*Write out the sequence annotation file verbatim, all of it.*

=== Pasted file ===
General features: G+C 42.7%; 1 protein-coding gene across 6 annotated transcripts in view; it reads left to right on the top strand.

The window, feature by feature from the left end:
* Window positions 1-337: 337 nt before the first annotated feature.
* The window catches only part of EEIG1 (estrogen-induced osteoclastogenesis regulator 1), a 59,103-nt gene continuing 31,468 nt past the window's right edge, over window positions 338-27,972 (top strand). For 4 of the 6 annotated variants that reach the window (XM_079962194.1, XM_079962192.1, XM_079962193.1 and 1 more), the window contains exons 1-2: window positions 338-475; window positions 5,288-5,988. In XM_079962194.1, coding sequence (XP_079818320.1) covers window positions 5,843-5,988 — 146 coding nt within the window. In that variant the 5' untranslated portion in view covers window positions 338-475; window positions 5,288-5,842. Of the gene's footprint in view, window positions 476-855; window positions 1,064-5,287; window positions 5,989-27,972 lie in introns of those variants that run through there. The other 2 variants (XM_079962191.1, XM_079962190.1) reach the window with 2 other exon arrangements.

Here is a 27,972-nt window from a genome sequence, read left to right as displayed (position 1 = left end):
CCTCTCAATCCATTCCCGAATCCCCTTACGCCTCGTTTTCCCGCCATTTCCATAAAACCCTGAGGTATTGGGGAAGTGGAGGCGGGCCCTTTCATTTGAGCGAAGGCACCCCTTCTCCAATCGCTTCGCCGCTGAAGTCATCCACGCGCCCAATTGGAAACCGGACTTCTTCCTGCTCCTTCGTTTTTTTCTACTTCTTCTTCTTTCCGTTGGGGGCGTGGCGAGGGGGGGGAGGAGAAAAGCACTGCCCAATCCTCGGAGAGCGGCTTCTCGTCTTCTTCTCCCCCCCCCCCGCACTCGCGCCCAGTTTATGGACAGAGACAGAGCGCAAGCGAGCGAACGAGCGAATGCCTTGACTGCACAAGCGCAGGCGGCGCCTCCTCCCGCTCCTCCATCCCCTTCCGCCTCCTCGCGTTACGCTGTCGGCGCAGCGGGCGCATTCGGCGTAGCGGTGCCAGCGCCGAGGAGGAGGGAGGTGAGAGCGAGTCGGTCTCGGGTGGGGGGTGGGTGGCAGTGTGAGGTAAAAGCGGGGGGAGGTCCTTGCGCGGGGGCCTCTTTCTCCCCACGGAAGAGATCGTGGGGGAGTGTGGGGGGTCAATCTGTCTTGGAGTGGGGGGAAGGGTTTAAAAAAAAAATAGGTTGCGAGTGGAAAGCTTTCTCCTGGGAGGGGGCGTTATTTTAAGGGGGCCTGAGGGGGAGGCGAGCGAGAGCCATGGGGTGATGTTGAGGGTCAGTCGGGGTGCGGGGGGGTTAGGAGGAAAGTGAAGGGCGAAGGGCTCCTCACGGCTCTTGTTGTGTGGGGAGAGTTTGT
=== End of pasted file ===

General features: G+C 42.7%; 1 protein-coding gene across 6 annotated transcripts in view; it reads left to right on the top strand.

The window, feature by feature from the left end:
* Window positions 1-337: 337 nt before the first annotated feature.
* The window catches only part of EEIG1 (estrogen-induced osteoclastogenesis regulator 1), a 59,103-nt gene continuing 31,468 nt past the window's right edge, over window positions 338-27,972 (top strand). For 4 of the 6 annotated variants that reach the window (XM_079962194.1, XM_079962192.1, XM_079962193.1 and 1 more), the window contains exons 1-2: window positions 338-475; window positions 5,288-5,988. In XM_079962194.1, coding sequence (XP_079818320.1) covers window positions 5,843-5,988 — 146 coding nt within the window. In that variant the 5' untranslated portion in view covers window positions 338-475; window positions 5,288-5,842. Of the gene's footprint in view, window positions 476-855; window positions 1,064-5,287; window positions 5,989-27,972 lie in introns of those variants that run through there. The other 2 variants (XM_079962191.1, XM_079962190.1) reach the window with 2 other exon arrangements.

Here is a 27,972-nt window from a genome sequence, read left to right as displayed (position 1 = left end):
CCTCTCAATCCATTCCCGAATCCCCTTACGCCTCGTTTTCCCGCCATTTCCATAAAACCCTGAGGTATTGGGGAAGTGGAGGCGGGCCCTTTCATTTGAGCGAAGGCACCCCTTCTCCAATCGCTTCGCCGCTGAAGTCATCCACGCGCCCAATTGGAAACCGGACTTCTTCCTGCTCCTTCGTTTTTTTCTACTTCTTCTTCTTTCCGTTGGGGGCGTGGCGAGGGGGGGGAGGAGAAAAGCACTGCCCAATCCTCGGAGAGCGGCTTCTCGTCTTCTTCTCCCCCCCCCCCGCACTCGCGCCCAGTTTATGGACAGAGACAGAGCGCAAGCGAGCGAACGAGCGAATGCCTTGACTGCACAAGCGCAGGCGGCGCCTCCTCCCGCTCCTCCATCCCCTTCCGCCTCCTCGCGTTACGCTGTCGGCGCAGCGGGCGCATTCGGCGTAGCGGTGCCAGCGCCGAGGAGGAGGGAGGTGAGAGCGAGTCGGTCTCGGGTGGGGGGTGGGTGGCAGTGTGAGGTAAAAGCGGGGGGAGGTCCTTGCGCGGGGGCCTCTTTCTCCCCACGGAAGAGATCGTGGGGGAGTGTGGGGGGTCAATCTGTCTTGGAGTGGGGGGAAGGGTTTAAAAAAAAAATAGGTTGCGAGTGGAAAGCTTTCTCCTGGGAGGGGGCGTTATTTTAAGGGGGCCTGAGGGGGAGGCGAGCGAGAGCCATGGGGTGATGTTGAGGGTCAGTCGGGGTGCGGGGGGGTTAGGAGGAAAGTGAAGGGCGAAGGGCTCCTCACGGCTCTTGTTGTGTGGGGAGAGTTTGT